What is it about Opening Day for Major League Baseball that’s so exciting? I’m a Cubs fan so it’s clearly not “The Prospect of Winning.” No, the best I can hope for this season is a better record than the White Sox, which doesn’t look promising. Maybe it’s the start of spring and impending days of summer; maybe it’s the thought of hot dogs and cheeseburgers and watered down beer; maybe it’s the promise of snagging good tickets to Wrigley Field with my son on a Saturday afternoon, only to find out one of the seats is directly behind one of those posts that help hold the upper deck up and I’ll have to sit behind it because I’m a nice guy like that.
Whatever the reason, I love baseball. In fact, I’m sitting here in the office watching the afternoon opener versus the Pirates instead of working, which probably isn’t the smartest idea, but hey, they wouldn’t let us have ESPN on the television, only cable news channels like Bloomberg because we’re in the financial industry. Well, the opener is on WGN and they couldn’t suppress that channel. Take that upper management! The Cubs offense is off to a hot start. We’ll see about the pitching.
Anyway, baseball is a great game. It’s great not because it’s really boring (that’s what you were thinking, right?), but because it trickles down to the ordinary Joe. All you need is an open field, a baseball bat, and some baseballs and you can have a good time, even it’s just some batting practice. I’ll spend all summer playing ball with my kiddo and he’ll love every minute of it. He can hit pretty well for an eight year old, but he can’t catch the ball in his glove very well yet.
Oddly enough, I don’t actually take him to too many MLB games here in Chicago. See, at his age, he can watch for about two innings before he’d rather play himself. Why watch when you can do, right? I have to placate him with food and lemonade to stretch it out to three or four innings, but then he gets bored. I can’t blame him. I used to think baseball was silly. Then I moved to Chicago and started going to live games. Once I started to understand the nuances of the game, it became much more interesting. But when you’re a dad, you make sacrifices like leaving the baseball game early. Then you complain about it in a blog. But then I’ll spend the rest of the afternoon with my son throwing the ball around and chasing down his flares into right field and I’ll forget there was even a professional ball game going on.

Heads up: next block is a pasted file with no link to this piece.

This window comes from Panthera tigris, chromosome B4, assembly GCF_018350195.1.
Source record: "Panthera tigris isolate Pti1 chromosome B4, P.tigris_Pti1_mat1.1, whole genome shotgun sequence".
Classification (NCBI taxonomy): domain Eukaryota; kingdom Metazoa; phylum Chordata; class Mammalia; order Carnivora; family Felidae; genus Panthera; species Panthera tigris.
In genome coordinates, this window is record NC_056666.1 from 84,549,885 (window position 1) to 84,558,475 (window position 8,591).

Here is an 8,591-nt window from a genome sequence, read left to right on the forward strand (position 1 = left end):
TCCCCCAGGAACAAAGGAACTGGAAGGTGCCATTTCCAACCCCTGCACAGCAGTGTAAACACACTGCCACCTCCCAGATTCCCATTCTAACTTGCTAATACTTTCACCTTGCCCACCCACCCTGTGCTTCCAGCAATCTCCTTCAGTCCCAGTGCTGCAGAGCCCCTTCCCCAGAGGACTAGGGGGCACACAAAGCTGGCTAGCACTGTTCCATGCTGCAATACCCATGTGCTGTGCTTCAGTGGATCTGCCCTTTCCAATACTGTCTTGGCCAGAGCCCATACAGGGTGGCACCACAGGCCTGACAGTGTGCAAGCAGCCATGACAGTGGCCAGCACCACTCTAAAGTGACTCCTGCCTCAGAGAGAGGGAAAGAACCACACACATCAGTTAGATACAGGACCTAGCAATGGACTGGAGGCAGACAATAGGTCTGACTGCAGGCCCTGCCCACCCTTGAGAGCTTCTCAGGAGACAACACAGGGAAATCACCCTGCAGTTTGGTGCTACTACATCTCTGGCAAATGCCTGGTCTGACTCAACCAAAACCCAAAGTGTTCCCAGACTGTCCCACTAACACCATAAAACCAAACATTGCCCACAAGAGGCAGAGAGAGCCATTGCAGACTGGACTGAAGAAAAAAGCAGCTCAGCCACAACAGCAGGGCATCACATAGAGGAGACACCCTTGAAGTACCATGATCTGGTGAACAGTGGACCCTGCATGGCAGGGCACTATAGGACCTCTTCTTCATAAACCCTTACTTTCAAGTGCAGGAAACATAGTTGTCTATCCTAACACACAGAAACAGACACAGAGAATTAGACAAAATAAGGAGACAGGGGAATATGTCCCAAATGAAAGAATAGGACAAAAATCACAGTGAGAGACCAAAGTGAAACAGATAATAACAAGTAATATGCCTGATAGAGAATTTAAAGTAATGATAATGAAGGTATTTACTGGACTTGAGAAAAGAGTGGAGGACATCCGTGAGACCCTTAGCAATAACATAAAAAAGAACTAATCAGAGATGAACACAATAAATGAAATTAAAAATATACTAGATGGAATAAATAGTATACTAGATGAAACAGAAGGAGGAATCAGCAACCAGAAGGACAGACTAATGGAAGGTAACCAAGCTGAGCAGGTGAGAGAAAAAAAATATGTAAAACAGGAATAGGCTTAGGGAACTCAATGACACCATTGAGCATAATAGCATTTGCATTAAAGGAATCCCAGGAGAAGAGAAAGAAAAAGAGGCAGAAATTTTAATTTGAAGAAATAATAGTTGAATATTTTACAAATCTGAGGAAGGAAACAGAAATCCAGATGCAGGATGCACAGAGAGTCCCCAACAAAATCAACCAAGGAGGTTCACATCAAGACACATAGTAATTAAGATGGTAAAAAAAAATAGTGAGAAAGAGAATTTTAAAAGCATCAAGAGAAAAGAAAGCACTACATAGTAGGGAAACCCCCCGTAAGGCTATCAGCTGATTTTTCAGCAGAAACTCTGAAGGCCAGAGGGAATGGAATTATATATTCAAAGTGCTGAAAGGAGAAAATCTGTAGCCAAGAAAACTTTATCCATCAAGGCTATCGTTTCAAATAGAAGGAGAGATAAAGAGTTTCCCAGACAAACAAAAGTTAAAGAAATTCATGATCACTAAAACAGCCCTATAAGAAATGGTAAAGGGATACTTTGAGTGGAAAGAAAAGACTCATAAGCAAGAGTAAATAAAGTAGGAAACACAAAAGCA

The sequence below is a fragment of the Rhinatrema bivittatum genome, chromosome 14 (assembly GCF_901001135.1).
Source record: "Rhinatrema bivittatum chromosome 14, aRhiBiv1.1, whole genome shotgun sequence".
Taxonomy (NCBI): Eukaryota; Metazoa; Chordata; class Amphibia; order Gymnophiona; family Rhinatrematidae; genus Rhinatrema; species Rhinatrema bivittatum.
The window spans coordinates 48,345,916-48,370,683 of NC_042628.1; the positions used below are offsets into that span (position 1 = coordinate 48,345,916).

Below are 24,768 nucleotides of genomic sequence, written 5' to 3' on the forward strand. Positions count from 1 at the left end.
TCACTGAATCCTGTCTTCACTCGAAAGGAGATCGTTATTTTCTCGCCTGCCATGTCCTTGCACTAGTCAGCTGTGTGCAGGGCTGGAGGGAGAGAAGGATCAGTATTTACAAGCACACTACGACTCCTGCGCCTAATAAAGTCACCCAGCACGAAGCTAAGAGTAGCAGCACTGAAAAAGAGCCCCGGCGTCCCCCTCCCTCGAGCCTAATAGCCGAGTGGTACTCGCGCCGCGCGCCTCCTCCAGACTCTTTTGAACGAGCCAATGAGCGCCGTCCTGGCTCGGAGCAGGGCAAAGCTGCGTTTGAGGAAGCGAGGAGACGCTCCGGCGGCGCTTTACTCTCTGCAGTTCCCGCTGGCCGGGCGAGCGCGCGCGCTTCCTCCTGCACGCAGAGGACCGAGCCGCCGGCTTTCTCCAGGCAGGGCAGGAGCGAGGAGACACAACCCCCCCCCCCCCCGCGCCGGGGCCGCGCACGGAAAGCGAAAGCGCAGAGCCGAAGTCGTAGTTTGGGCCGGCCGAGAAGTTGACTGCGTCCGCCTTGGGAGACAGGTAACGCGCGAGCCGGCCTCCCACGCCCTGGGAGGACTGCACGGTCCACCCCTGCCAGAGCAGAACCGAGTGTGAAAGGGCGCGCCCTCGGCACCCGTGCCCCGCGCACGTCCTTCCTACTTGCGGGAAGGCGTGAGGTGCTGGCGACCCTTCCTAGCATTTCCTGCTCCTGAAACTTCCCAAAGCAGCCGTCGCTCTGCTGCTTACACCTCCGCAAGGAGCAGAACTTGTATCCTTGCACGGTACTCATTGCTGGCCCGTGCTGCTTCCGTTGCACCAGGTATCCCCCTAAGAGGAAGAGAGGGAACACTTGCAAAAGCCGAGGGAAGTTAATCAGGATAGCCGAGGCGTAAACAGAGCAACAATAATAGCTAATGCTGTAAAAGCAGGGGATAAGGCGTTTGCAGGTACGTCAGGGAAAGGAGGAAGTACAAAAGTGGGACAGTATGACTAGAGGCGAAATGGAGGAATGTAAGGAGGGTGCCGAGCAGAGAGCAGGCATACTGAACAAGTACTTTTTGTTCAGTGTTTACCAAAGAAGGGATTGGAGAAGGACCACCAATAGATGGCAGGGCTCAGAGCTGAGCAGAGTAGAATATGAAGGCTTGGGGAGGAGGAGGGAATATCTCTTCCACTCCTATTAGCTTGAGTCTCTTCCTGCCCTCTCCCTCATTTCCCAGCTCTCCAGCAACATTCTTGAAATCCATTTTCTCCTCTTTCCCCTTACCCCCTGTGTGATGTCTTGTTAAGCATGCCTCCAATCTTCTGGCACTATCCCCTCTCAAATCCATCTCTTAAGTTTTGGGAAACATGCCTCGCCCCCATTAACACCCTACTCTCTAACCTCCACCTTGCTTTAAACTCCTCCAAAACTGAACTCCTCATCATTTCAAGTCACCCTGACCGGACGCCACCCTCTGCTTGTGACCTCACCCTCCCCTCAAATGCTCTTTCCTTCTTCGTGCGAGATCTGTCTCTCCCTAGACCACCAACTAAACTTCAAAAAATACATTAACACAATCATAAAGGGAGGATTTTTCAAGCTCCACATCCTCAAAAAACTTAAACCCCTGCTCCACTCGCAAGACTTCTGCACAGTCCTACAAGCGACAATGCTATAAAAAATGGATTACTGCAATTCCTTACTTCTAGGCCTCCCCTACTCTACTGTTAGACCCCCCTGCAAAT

The movie “Field of Dreams” would have you believe that baseball is somehow ingrained in American DNA as some kind of temporal connection between fathers and sons. Maybe. But the main character in the movie, Ray Kinsella, is visited by old White Sox players, which kind of ruins it. There does, however, seem to be some kind of connection between baseball, heck, sport in general, and fathers and sons. Maybe it’s the fact that baseball doesn’t change much. A man might get older and see technology pass him by or his job skills become obsolete, but baseball remains an old friend that is easily visited and easily shared with others.
I’m not breaking any new ground here, so I won’t drone on. I’ll cut to the chase and tell you what I really think baseball is all about.
I enjoyed the thrilling process of divorce when my son was very young, but old enough to understand something was happening that didn’t seem right (no matter what parents might think, divorce never seems right to the kids). It hasn’t always been easy to make sure he understands that he still has loving family and that I’ll always be there for him. It hasn’t always been easy to find a way to do the things you can normally do when your children actually live under your roof. In short, it’s been a tough job to be a parent in this situation.
I think baseball is God’s gift to fathers everywhere.
Because during that time that you spend with your son at the ballpark or out in the field knocking the cover off the ball on a lazy weekend afternoon, it’s really, really easy to be a dad.